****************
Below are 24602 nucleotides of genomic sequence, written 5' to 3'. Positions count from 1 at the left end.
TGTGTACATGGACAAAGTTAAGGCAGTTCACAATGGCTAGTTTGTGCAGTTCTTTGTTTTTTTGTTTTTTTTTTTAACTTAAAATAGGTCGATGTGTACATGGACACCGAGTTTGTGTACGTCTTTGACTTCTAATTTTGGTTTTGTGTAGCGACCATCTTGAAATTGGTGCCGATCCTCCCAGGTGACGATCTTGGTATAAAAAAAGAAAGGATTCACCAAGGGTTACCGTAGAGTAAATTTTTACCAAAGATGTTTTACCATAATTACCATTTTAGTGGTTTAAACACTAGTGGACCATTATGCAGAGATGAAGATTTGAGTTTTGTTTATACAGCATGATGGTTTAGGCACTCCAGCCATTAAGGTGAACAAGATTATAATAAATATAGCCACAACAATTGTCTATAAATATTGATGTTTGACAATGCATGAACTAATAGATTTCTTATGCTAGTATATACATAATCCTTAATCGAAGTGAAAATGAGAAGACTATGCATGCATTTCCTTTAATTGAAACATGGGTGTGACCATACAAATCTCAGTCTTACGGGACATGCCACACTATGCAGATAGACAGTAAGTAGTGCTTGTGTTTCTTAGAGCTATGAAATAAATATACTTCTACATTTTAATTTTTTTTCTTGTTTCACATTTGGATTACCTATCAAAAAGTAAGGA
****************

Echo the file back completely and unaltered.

Below are 24602 nucleotides of genomic sequence, written 5' to 3'. Positions count from 1 at the left end.
TGTGTACATGGACAAAGTTAAGGCAGTTCACAATGGCTAGTTTGTGCAGTTCTTTGTTTTTTTGTTTTTTTTTTTAACTTAAAATAGGTCGATGTGTACATGGACACCGAGTTTGTGTACGTCTTTGACTTCTAATTTTGGTTTTGTGTAGCGACCATCTTGAAATTGGTGCCGATCCTCCCAGGTGACGATCTTGGTATAAAAAAAGAAAGGATTCACCAAGGGTTACCGTAGAGTAAATTTTTACCAAAGATGTTTTACCATAATTACCATTTTAGTGGTTTAAACACTAGTGGACCATTATGCAGAGATGAAGATTTGAGTTTTGTTTATACAGCATGATGGTTTAGGCACTCCAGCCATTAAGGTGAACAAGATTATAATAAATATAGCCACAACAATTGTCTATAAATATTGATGTTTGACAATGCATGAACTAATAGATTTCTTATGCTAGTATATACATAATCCTTAATCGAAGTGAAAATGAGAAGACTATGCATGCATTTCCTTTAATTGAAACATGGGTGTGACCATACAAATCTCAGTCTTACGGGACATGCCACACTATGCAGATAGACAGTAAGTAGTGCTTGTGTTTCTTAGAGCTATGAAATAAATATACTTCTACATTTTAATTTTTTTTCTTGTTTCACATTTGGATTACCTATCAAAAAGTAAGGA